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UNFPA, the United Nations sexual and reproductive health agency, together with the European Union Delegation to Tanzania, the High Commission of Canada, the Embassy of Ireland, the Embassy of the Netherlands and the British High Commission highlighted the collaborative efforts that are needed across all sectors of society in Tanzania to intensify efforts to end female genital mutilation at an event held at the Alliance Française on the 16th July, 2018. Although criminalized since 1998, FGM is still almost universal in some communities and girls under the age of one are increasingly the most affected group.

The fight to end FGM is now global, and UNFPA is the lead agency in Tanzania supporting the government to end this practice, which a violation of girls’ and women’s human rights.  There has been a decrease in the practice over the last five years but recent data from UNFPA show that population growth is jeopardizing progress made to date as the real number of girls at risk is growing.  And the “cutting season” for 2018 is approaching; many communities in Tanzania practice cutting during the month of December, which coincides with school holidays.

The critically acclaimed film: “In the Name of Your Daughter” was screened at the event.  The film tells the story of girls, some as young as eight, fleeing mutilation in Northern Tanzania and of Rhobi Samwelly, who has dedicated her life to ending FGM in her community in Serengeti, and who has set up a safe house where girls can take refuge during the “cutting season”.

The challenges of tackling FGM

An African proverb says that ‘it takes a village to raise a child’ but it will take a whole country to end the practice of FGM, which is so deeply entrenched in cultural traditions and social norms.  The Q&A session that followed the screening of the film highlighted the challenges to tackling FGM and the coordinated multi-sectoral efforts across programme areas to address supply and demand issues that will be needed to eliminate the practice. Engaging men and boys in FGM programming was also highlighted as a critical element to end FGM in Tanzania.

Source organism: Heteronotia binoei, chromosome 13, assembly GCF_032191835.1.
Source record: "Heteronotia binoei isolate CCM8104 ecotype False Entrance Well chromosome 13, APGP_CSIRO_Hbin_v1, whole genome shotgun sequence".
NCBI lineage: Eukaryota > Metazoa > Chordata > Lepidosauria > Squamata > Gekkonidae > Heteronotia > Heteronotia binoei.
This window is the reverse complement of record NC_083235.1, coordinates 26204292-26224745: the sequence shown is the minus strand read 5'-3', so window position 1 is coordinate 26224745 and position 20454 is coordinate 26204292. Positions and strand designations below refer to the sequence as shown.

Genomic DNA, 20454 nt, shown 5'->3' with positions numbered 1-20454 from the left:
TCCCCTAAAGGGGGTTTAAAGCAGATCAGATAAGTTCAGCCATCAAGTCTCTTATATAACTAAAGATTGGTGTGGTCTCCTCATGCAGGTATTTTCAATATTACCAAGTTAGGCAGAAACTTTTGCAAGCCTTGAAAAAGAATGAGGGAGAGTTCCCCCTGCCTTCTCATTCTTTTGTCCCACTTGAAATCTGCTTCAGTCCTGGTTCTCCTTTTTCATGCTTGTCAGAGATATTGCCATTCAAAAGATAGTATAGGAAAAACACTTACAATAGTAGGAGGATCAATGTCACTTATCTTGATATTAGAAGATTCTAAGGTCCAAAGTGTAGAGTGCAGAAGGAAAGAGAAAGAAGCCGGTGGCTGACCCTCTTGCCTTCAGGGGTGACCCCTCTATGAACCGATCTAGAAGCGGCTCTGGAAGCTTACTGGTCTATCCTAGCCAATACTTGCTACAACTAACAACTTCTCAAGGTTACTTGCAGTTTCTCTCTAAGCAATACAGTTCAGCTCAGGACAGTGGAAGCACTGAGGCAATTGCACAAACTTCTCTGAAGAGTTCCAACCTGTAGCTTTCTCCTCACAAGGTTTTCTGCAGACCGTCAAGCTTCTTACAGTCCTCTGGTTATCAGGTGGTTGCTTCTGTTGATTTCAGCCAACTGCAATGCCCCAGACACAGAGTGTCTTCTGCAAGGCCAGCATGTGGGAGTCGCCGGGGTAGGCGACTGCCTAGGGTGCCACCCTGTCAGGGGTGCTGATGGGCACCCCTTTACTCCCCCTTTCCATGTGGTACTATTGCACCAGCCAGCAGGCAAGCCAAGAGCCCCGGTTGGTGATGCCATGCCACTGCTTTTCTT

Sijali Hamisi Nyambuche, the Gender and Children’s Desk Officer in Serengeti, noted that with criminalization, FGM is now conducted at night and in great secrecy, with guards armed with machetes.

Interventions to eliminate FGM

The Government of the United Republic of Tanzania is committed to reviving the National FGM Taskforce to ensure that legislation and policies that protect young girls are implemented. UNFPA has supported the Tanzania Police to establish Gender and Children’s Desks; they now have increased capacity to detect and investigate FGM.

The Masanga Centre, with UNFPA’s support, provides alternative rites of passage that over 2,000 girls have attended.  UNFPA is committed to continuing its support to girls at risk from FGM including through the provision of professional counselling for parents to ensure that there is parental consent for girls to attend alternative rites of passage and stay at the camps.

UNFPA is working with both the traditional media and young influencers on social media to ensure that every young girl across the country hears the message that they don’t need to undergo FGM to be accepted as a person.  As a young girl says to her mother in the film: “In the Name of Your Daughter”, “It is not you I’m rejecting, it’s the cutting” – no young girl should ever have to make such a choice. The young influencers have already started their mission to raise awareness about FGM; information about FGM has been posted on the school’s notice board at the Centre For Foreign Relations and awareness-raising sessions will be held with students and teachers, ensuring the involvement of men.

Young influencers raise awareness of the need to end FGM among
students and tutors

Putting FGM on the international agenda

In September, UNFPA will take some of the champions fighting to end FGM in Tanzania to the 73rd United Nations General Assembly and place the need to accelerate efforts to end  FGM on the international agenda. In October, in collaboration with the Government and the European Union, a national dialogue will be held to assess opportunities for scaling up programmes across the country.

FGM can and will be eliminated but every member of Tanzania society must be aware of the laws that exist to prevent the practice and its harmful and life-threatening impact.  As Hashina Begum, Deputy Representative, UNFPA, concluded at the event: “We must work together to challenge traditions and cultural beliefs that drive this practice, and work with all sectors of society to ensure that no other girl becomes an FGM statistic.”